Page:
Spider-Man: Homecoming Review
If you have even the slightest interest in superhero movies than you probably already know that Spider-Man: Homecoming debuted this past weekend. Yes, it’s another reboot of the Spider-Man series. After the Toby McGuire Trilogy and then two from Andrew Garfield, Tom Holland is the newest actor to take up the mantle of Peter Parker and Spider-Man. For those counting, that make’s Homecoming the 6th Spider-Man movie in 15 years. So the real question is if the wisecracking webslinger has gotten stale after all this time. Homecoming gives that a resounding no. So let’s get into the why and see what makes Homecoming so good. As always, spoilers below if you haven’t seen the movie yet.
Spider-Man Homecoming Review
This is easily the best Spider-Man movie to date and Holland really knocks it out of the park at Spider-Man/Parker. Thankfully, the writers realized that most people are familiar with Spider-Man’s origin story and we were able to skip that entirely in this reboot. Many origin stories suffer from a slow buildup with lots of exposition, so thankfully we can avoid all that this time around.
In fact, the movie starts out with a recap of Captain America: Civil War (review here), yet this time it’s from Peter Parker’s viewpoint. Parker, ever the teenager, is doing a video diary with his phone, so we see bits and pieces of his trip to Berlin and his fight with the rest of the Avengers. The first person perspective from the video was highly entertaining and a great idea. This scene also helped bridge the period between Civil War, where we were first introduced to the new Spider-Man, and the events in the current flick.
Although a good hero is nothing without thier villain counterpart and on that front Vulture (played by Michael Keaton) fills the role admirably. What I liked most about Keaton’s Vulture (or Adrian Toomes, as he’s known when not flying around) is how relatable he is. He’s not some megalomaniac trying to take over the world, or set on causing a apocalyptic event, he’s just a regular joe who gets the shaft from those with more money and resources. So as he is ousted from his construction cleanup contract, he takes a little alien tech and get’s into weapon dealing.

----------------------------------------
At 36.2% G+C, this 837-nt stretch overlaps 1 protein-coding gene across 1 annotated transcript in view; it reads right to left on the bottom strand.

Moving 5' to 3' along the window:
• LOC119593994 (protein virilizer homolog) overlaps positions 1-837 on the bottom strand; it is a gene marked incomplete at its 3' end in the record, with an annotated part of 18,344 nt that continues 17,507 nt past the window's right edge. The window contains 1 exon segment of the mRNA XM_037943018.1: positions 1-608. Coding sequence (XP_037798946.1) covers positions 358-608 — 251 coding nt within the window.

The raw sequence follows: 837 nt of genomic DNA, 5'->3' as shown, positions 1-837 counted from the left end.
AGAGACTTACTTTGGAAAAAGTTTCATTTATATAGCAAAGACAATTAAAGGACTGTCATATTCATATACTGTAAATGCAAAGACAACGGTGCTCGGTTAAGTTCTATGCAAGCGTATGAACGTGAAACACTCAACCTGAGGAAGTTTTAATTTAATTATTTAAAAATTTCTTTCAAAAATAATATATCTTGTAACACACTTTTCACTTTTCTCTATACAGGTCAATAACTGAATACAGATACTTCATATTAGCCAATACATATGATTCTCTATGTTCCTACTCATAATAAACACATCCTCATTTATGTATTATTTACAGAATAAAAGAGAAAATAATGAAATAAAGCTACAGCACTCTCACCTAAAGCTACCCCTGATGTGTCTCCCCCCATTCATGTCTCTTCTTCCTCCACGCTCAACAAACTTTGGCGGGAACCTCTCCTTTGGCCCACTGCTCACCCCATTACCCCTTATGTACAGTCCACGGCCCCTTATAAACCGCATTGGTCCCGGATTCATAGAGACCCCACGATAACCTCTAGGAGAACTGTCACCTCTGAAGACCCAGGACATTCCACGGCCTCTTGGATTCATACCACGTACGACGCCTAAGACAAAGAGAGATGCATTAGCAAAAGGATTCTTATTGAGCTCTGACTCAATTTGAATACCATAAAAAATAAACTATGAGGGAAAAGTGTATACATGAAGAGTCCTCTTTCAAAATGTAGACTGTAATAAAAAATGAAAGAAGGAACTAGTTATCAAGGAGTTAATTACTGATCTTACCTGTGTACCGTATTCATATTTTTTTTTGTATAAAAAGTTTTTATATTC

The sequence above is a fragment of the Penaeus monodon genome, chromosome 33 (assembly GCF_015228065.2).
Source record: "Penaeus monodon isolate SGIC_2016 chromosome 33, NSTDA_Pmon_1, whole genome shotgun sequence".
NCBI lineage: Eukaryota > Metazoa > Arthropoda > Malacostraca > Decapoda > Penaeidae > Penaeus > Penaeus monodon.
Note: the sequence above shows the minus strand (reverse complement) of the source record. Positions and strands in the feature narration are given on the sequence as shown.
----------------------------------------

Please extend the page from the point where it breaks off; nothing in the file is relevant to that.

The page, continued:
In fact, especially in todays’ political climate, it’s not hard to feel sympathy for a guy who’s simply trying to get by and put food on his family’s table. Heck, even when he’s in costume as vulture, he’s wearing a bomber jacket and a pilot’s helmet, not some souped up piece of fancy armor. Vulture is as down to earth of a villain as we get in Marvel movies.
But the absolute best scene with Toomes and Parker is not the super hero throw down in the third act, but when Toomes opens the door when Parker arrives to pick up his daughter for Homecoming. Peter’s mood instantly changes as he realizes that the man he’s been fighting for most of the movie is his date’s father. The shift in mood for Peter is almost heartbreaking as he goes from finally having one enjoyable night as a teen to pure terror. And what proceeds is a scene filled with an incredible amount of tension as Toomes slowly realizes who Parker actually is. That car ride had our whole theater on pins and needles.
Aside from Keaton, Homecoming also had a pretty great supporting cast. Everyone is going to love Ned (played by Jacob Batalon), Peter’s overly eager best friend. When Ned finds out about Peter’s secret identity, he reacts how just about every one of us would. Curiosity, excitement, and some full on nerding-out when he finally gets to be Peter’s “guy in the chair.”
For those keeping track at home, Donald Glover plays the role of Aaron Davis. If you didn’t pick up on the clues during the movie, Aaron Davis is the uncle to the Ultimate Spider-Man, Miles Morales. When Davis said he “has a nephew in the area”, that was a hint that we might be seeing young Miles in a future movie.
But the best thing Homecoming has going for it is the scale. There are no world changing events, threats to humanity, or anything else that would require a bigger cast. Everything happens at more of the street level, similar to Netflix’s Marvel series (although without the brutal violence). Peter starts off the movie chasing down purse and bike thieves, all while desperately trying to convince Tony Stark that he should be an Avenger. And this is also the most paired down version of Spider-Man we’ve seen yet. Peter obviously isn’t fully in control of his powers and skills, and it shows. He’s still learning the ropes and is right where he needs to be. Too many superhero movies throw too big of a situation at new heroes and it just doesn’t make sense (Suicide Squad). Those movies always have me wondering where the rest of the heroes are when the world is in that much peril.
Spdier-Man: Homecoming is fun, it’s down to earth, and, at times, it almost feels like a John Hughes high school comedy instead of a super hero film. And I’m just fine with that. It was nice to skip all the cosmic mcguffins for once and watch a superhero movie that’s more in line with “reality”. Parker is a high school student, an immature teenager, and he acts like one. Just as it should be. If you are looking for 2 hours or pure entertainment, go see Spider-Man: Homecoming.